• The ‘India Day’, an official side event was organized jointly by the Ministry of Health and Family Welfare, and the development partners in the run up to the Partners’ Forum 2018.

India Day 2018

  1. India Day event is aimed to reflect on the journey of the RMNCH+A programme.
  2. RMNCHA+A stands for reproductive, maternal, newborn, child and adolescent.
  3. It aims to share and learn from the good practices and innovations implemented by different States/UTs and organisations to address various health challenges around maternal and child health.
  4. The RMNCH+A strategy is centred on the continuum of care approach, catering to health needs at every stage of the lifecycle.

RMNCH+A strategy in India

  1. RMNCH+A is aligned with the Global Strategy for Women’s, Children’s and Adolescents’ Health.
  2. Its key programming tenets include well-defined targets to end preventable deaths, ensure health and well-being and expand enabling environments, popularly known as the Survive, Thrive and Transform approach.
  3. In India, maternal, child, neonatal and adolescent health gained tremendous momentum since RMNCH+A was rolled out.
  4. India’s maternal mortality rate (MMR) has fallen from 556 in the year 1990 to 130 in 2014–16 (SRS data).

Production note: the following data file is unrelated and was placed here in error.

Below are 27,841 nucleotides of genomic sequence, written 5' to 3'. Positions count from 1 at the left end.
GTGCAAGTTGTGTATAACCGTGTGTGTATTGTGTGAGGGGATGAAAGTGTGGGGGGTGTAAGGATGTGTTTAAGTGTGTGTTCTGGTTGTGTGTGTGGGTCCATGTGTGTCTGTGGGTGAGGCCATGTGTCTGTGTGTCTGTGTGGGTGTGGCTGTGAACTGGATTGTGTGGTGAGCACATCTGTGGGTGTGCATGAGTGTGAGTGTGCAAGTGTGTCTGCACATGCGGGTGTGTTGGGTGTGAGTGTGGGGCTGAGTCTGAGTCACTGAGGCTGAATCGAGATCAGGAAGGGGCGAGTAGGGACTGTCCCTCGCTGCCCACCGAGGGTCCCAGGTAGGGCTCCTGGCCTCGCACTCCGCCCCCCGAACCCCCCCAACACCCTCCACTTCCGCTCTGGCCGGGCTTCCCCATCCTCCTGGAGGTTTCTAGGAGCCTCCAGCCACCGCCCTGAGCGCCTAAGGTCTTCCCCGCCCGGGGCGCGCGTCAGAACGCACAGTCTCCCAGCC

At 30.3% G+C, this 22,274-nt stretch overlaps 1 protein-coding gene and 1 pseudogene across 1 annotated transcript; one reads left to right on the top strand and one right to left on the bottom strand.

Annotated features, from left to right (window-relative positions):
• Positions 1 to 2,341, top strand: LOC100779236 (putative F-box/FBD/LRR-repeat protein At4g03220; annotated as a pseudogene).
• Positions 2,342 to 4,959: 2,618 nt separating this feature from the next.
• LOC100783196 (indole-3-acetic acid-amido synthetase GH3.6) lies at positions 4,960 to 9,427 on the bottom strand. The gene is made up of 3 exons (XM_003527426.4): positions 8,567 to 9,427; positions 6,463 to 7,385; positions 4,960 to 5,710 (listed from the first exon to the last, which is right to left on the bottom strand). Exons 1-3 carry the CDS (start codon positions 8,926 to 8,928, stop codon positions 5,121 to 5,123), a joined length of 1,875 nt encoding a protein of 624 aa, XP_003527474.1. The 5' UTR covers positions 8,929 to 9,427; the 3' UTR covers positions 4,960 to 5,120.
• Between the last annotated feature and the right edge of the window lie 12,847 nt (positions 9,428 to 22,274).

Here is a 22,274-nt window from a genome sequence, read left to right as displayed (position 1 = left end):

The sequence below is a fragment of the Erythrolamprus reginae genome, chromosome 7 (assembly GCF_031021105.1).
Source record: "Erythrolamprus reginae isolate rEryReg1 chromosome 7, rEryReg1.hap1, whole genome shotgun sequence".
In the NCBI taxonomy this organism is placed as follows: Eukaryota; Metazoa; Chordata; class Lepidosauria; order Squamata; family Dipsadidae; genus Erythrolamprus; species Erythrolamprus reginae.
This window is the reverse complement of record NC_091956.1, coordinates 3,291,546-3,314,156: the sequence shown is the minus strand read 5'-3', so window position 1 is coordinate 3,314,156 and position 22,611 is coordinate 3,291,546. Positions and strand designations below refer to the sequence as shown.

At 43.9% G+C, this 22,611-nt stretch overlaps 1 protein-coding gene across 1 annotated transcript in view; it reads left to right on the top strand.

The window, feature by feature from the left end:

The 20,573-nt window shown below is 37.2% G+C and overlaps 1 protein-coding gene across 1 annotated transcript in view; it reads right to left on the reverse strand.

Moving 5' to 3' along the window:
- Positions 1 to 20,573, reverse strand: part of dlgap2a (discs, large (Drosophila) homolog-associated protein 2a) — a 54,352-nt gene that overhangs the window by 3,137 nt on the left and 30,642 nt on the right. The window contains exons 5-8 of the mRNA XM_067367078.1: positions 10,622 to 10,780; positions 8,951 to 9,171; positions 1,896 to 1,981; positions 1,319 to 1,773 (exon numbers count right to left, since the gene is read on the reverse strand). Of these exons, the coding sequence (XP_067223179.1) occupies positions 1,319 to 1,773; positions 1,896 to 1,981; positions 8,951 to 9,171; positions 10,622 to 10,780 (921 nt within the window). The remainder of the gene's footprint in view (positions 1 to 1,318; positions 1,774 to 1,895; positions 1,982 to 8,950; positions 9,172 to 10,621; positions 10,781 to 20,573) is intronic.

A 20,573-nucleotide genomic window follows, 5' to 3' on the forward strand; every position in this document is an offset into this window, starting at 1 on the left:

5. The country’s progress can be gauged from the 77% decline in MMR that it achieved during 1990­–2015, compared to global decline of 44% during this period.
  6. Under-five mortality rate (U5MR) in India has fallen significantly, from 126 per 1,000 live births in 1990 to 39 per 1,000 live births in 2016.

About Partners Forum 2018

  1. The Partnership for Maternal, Newborn and Child Health (PMNCH) has organised 2018 Partners’ Forum in New Delhi.
  2. The 2018 Forum, hosted by the Government of India will centre on improving multisectoral action for results, sharing country solutions and capturing the best practices and knowledge within and among the health sector and related sectors.
  3. It will also emphasize the importance of people- centred accountability bringing forward the voices and lived realities of women, children and adolescents through innovative programming and creative projects.
  4. Specific goals of the Partners’ Forum include:
  • Greater political momentum, sustaining attention to the “Survive-Thrive-Transform” agenda of the Global Strategy, and its contribution to driving the Universal Health Coverage (UHC) and the 2030 SDG.
  • Knowledge exchange, through sharing of lessons learned and best practices to innovate and improve implementation strategies for results.
  • Improved cross-sectoral collaboration through knowledge exchange and joint advocacy strategies.